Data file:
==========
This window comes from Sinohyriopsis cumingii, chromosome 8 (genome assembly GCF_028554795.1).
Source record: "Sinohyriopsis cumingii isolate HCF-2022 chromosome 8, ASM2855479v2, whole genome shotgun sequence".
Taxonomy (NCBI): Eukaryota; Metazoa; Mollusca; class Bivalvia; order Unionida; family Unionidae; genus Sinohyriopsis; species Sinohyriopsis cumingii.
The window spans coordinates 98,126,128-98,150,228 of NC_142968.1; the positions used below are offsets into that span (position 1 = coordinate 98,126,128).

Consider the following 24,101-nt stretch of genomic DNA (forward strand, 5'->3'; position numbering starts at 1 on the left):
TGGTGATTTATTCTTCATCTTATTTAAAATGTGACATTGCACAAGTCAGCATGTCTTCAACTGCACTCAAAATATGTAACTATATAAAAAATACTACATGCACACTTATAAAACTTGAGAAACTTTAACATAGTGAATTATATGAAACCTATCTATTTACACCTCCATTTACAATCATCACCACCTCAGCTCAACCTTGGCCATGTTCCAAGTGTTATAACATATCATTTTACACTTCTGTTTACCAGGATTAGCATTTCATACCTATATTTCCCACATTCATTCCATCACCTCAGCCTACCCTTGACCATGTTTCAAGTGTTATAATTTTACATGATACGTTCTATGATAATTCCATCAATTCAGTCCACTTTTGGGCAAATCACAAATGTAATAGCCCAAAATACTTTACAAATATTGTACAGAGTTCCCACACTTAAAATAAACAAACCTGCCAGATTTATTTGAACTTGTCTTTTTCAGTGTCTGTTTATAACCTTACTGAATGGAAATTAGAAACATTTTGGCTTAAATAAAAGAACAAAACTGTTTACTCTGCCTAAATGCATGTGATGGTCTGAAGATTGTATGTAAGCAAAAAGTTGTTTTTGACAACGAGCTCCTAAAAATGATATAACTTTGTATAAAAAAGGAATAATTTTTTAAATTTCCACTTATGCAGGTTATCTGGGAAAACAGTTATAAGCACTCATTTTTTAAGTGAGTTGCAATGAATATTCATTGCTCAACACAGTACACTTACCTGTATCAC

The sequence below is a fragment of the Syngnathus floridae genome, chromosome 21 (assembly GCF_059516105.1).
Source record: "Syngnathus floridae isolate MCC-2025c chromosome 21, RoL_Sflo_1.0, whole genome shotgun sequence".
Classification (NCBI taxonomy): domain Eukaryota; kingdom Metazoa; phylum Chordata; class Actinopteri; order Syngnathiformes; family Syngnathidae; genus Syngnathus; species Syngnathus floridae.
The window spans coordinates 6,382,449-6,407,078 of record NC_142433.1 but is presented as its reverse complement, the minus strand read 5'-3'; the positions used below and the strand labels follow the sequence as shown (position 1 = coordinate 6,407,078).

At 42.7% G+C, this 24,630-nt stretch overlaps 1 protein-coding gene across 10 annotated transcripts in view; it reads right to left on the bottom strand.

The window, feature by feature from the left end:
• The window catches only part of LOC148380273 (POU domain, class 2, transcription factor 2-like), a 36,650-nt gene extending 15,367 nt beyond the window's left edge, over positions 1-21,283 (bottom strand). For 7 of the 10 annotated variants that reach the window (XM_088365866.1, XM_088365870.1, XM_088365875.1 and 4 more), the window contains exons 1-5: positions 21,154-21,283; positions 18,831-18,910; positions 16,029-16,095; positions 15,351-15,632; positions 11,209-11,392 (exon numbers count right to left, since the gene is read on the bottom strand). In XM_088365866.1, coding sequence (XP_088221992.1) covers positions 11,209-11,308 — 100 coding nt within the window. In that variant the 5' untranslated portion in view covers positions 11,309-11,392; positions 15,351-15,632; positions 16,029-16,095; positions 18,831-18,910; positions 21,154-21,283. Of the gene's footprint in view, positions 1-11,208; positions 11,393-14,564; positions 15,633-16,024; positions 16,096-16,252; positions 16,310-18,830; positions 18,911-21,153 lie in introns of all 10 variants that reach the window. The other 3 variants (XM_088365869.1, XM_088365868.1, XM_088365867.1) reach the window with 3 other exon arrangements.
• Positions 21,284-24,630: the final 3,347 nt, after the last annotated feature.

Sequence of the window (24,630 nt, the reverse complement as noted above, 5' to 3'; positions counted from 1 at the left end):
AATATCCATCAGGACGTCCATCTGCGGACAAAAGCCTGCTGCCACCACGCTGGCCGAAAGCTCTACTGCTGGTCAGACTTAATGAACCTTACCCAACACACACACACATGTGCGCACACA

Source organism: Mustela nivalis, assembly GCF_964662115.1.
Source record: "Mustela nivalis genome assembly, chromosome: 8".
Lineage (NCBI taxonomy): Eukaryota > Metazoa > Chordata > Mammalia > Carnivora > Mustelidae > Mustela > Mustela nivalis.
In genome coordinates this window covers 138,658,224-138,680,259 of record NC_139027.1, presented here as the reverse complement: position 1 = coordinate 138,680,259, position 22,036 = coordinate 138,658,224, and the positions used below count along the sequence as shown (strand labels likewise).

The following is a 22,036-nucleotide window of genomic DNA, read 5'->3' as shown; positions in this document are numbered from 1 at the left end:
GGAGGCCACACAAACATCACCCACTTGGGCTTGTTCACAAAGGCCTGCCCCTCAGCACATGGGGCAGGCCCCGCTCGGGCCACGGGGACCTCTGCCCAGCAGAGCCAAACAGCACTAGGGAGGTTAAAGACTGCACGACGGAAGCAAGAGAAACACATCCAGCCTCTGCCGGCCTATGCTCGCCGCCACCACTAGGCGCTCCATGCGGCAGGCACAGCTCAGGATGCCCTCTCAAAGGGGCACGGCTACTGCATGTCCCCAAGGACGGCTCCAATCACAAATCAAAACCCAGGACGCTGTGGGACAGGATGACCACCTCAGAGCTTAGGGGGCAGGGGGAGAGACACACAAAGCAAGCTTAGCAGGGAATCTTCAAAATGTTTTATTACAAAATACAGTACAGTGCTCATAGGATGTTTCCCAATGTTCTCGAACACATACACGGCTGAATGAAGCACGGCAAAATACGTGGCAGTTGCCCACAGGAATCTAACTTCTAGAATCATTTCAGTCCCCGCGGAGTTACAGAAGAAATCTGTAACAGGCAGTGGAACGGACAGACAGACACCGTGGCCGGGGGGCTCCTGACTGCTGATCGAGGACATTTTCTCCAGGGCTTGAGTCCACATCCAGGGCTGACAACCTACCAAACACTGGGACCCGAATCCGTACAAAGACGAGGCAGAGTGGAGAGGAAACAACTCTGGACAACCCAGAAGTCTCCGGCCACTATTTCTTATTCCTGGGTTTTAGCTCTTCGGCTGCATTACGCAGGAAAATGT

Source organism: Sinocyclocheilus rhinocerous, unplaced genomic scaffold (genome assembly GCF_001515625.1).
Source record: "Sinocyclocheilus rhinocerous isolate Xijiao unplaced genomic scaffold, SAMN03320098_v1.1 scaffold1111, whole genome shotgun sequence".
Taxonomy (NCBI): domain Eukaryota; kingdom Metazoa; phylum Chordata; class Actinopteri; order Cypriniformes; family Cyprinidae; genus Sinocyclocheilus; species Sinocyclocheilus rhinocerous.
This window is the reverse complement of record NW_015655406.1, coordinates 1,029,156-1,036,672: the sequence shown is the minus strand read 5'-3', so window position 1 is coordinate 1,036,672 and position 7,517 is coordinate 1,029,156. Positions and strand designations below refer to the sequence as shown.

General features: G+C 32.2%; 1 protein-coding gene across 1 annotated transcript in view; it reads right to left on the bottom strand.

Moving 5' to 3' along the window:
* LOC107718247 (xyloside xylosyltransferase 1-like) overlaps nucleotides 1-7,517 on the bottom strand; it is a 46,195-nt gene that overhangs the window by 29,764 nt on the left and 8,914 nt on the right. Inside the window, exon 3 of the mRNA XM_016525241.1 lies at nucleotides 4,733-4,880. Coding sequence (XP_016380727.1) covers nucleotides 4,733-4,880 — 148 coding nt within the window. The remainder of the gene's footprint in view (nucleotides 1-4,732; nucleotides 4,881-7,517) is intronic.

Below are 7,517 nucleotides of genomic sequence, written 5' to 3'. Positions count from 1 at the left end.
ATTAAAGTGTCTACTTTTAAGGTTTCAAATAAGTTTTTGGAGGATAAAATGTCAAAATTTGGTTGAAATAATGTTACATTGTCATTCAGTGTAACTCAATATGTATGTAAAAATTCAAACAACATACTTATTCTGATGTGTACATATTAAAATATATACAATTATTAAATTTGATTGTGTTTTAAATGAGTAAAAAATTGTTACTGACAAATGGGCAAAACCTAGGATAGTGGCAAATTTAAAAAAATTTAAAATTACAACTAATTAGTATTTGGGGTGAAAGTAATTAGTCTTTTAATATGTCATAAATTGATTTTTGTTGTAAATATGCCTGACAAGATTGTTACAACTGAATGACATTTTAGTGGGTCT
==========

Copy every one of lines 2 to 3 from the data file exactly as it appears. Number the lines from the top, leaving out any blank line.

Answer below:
Source record: "Sinohyriopsis cumingii isolate HCF-2022 chromosome 8, ASM2855479v2, whole genome shotgun sequence".
Taxonomy (NCBI): Eukaryota; Metazoa; Mollusca; class Bivalvia; order Unionida; family Unionidae; genus Sinohyriopsis; species Sinohyriopsis cumingii.